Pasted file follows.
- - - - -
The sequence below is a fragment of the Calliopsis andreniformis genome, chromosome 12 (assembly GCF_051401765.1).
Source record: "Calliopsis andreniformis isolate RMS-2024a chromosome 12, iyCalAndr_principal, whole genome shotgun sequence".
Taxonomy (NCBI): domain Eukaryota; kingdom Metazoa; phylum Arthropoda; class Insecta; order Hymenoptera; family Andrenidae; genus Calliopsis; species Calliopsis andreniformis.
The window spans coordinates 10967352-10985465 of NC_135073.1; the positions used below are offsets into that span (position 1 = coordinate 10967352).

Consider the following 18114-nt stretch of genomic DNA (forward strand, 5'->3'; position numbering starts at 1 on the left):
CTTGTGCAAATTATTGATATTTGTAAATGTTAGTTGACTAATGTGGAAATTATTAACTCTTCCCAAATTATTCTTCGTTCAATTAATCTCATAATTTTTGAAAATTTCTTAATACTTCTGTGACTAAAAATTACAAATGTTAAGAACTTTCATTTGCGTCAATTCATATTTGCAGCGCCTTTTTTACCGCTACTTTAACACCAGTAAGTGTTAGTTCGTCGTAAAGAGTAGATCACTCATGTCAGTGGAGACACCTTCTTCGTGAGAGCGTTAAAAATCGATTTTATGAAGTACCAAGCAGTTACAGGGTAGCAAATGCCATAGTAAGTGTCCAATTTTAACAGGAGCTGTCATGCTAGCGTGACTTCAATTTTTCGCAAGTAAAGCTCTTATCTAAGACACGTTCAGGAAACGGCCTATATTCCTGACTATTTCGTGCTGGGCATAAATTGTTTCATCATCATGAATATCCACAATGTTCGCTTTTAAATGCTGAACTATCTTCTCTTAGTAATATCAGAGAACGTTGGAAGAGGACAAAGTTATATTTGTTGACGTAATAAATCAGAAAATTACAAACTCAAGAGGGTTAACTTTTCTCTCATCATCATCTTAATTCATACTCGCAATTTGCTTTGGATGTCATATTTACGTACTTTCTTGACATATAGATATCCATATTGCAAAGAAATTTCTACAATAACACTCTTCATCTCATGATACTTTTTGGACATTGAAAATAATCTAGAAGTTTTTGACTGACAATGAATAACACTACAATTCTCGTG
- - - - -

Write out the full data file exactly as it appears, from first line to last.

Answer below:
The sequence below is a fragment of the Calliopsis andreniformis genome, chromosome 12 (assembly GCF_051401765.1).
Source record: "Calliopsis andreniformis isolate RMS-2024a chromosome 12, iyCalAndr_principal, whole genome shotgun sequence".
Taxonomy (NCBI): domain Eukaryota; kingdom Metazoa; phylum Arthropoda; class Insecta; order Hymenoptera; family Andrenidae; genus Calliopsis; species Calliopsis andreniformis.
The window spans coordinates 10967352-10985465 of NC_135073.1; the positions used below are offsets into that span (position 1 = coordinate 10967352).

Consider the following 18114-nt stretch of genomic DNA (forward strand, 5'->3'; position numbering starts at 1 on the left):
CTTGTGCAAATTATTGATATTTGTAAATGTTAGTTGACTAATGTGGAAATTATTAACTCTTCCCAAATTATTCTTCGTTCAATTAATCTCATAATTTTTGAAAATTTCTTAATACTTCTGTGACTAAAAATTACAAATGTTAAGAACTTTCATTTGCGTCAATTCATATTTGCAGCGCCTTTTTTACCGCTACTTTAACACCAGTAAGTGTTAGTTCGTCGTAAAGAGTAGATCACTCATGTCAGTGGAGACACCTTCTTCGTGAGAGCGTTAAAAATCGATTTTATGAAGTACCAAGCAGTTACAGGGTAGCAAATGCCATAGTAAGTGTCCAATTTTAACAGGAGCTGTCATGCTAGCGTGACTTCAATTTTTCGCAAGTAAAGCTCTTATCTAAGACACGTTCAGGAAACGGCCTATATTCCTGACTATTTCGTGCTGGGCATAAATTGTTTCATCATCATGAATATCCACAATGTTCGCTTTTAAATGCTGAACTATCTTCTCTTAGTAATATCAGAGAACGTTGGAAGAGGACAAAGTTATATTTGTTGACGTAATAAATCAGAAAATTACAAACTCAAGAGGGTTAACTTTTCTCTCATCATCATCTTAATTCATACTCGCAATTTGCTTTGGATGTCATATTTACGTACTTTCTTGACATATAGATATCCATATTGCAAAGAAATTTCTACAATAACACTCTTCATCTCATGATACTTTTTGGACATTGAAAATAATCTAGAAGTTTTTGACTGACAATGAATAACACTACAATTCTCGTG